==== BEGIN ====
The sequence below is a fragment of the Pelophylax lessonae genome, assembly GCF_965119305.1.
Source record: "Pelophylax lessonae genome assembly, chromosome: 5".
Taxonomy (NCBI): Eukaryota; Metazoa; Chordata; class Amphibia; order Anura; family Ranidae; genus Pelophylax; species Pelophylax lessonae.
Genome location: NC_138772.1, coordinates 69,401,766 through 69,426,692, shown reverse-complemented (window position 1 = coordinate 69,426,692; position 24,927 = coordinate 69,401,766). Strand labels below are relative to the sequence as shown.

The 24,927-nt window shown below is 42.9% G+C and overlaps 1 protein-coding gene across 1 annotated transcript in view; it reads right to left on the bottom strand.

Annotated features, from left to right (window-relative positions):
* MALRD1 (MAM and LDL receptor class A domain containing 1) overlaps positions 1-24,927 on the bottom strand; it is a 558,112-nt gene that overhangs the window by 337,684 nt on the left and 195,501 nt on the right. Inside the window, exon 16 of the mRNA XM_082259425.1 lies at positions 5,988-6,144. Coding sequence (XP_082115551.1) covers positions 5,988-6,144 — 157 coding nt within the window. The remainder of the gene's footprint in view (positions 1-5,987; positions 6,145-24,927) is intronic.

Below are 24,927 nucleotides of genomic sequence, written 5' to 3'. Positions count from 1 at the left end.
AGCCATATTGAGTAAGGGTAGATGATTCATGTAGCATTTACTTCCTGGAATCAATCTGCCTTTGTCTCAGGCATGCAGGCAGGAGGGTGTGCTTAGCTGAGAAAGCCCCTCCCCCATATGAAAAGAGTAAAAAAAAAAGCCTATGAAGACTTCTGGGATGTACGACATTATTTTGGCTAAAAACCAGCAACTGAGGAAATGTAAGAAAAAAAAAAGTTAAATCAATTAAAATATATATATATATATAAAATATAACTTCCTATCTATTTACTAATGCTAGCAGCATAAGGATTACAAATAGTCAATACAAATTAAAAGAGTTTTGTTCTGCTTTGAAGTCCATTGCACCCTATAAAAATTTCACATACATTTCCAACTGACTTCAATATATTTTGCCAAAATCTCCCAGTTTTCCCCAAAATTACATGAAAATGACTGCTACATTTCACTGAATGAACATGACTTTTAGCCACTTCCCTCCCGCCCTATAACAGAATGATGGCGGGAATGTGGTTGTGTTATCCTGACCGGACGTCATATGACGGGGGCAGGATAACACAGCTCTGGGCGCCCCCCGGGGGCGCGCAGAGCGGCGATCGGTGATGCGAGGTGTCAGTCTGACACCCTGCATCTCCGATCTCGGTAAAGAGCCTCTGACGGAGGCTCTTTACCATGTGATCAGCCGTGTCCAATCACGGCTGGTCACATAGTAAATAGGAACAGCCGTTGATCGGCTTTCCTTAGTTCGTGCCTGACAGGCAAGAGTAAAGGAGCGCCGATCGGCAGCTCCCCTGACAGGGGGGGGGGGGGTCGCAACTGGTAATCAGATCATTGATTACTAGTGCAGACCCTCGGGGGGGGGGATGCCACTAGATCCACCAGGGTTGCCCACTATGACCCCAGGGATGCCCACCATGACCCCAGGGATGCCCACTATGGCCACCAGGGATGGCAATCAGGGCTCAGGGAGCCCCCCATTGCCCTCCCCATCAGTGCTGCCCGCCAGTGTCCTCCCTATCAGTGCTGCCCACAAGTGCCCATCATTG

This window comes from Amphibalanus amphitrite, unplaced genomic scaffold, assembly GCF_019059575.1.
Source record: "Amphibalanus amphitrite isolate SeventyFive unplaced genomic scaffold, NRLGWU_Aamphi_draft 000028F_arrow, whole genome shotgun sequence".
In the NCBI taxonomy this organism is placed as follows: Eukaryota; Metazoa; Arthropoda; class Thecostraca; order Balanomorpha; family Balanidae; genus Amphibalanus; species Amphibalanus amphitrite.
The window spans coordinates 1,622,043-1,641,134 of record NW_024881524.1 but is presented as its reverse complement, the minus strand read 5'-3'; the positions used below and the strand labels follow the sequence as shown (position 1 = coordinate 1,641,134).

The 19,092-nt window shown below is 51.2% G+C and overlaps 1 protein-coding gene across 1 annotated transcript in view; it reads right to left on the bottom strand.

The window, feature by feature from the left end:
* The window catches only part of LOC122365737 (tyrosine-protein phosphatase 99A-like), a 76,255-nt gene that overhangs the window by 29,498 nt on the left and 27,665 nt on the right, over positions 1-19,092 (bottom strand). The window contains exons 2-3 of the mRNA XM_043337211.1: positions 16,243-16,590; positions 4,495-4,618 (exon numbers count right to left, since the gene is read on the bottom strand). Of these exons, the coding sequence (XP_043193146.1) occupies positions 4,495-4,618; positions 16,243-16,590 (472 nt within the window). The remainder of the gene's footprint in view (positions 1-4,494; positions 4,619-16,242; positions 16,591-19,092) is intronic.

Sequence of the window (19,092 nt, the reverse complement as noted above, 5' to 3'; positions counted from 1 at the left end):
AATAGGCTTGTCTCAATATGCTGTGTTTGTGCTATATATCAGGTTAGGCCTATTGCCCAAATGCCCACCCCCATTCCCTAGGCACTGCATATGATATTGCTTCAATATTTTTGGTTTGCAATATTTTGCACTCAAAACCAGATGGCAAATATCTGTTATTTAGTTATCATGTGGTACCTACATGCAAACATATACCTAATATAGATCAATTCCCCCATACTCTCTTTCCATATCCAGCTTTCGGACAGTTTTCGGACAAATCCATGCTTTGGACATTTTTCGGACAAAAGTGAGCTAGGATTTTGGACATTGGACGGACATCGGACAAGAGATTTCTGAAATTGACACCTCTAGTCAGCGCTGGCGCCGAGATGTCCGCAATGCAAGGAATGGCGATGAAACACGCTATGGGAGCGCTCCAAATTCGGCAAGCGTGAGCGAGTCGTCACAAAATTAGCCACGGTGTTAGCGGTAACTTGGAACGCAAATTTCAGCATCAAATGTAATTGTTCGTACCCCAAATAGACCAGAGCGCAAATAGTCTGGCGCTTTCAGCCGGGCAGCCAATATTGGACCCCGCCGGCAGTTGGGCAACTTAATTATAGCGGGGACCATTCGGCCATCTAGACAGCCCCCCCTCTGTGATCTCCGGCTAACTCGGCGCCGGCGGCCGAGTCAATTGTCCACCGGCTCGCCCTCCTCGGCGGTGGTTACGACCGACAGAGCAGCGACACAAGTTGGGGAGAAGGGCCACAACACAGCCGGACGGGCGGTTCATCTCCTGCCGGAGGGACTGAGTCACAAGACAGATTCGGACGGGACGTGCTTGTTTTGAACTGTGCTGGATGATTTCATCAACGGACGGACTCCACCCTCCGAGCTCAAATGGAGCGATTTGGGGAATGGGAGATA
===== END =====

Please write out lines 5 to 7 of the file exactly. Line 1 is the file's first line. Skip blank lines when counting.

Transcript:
The 24,927-nt window shown below is 42.9% G+C and overlaps 1 protein-coding gene across 1 annotated transcript in view; it reads right to left on the bottom strand.

Annotated features, from left to right (window-relative positions):
* MALRD1 (MAM and LDL receptor class A domain containing 1) overlaps positions 1-24,927 on the bottom strand; it is a 558,112-nt gene that overhangs the window by 337,684 nt on the left and 195,501 nt on the right. Inside the window, exon 16 of the mRNA XM_082259425.1 lies at positions 5,988-6,144. Coding sequence (XP_082115551.1) covers positions 5,988-6,144 — 157 coding nt within the window. The remainder of the gene's footprint in view (positions 1-5,987; positions 6,145-24,927) is intronic.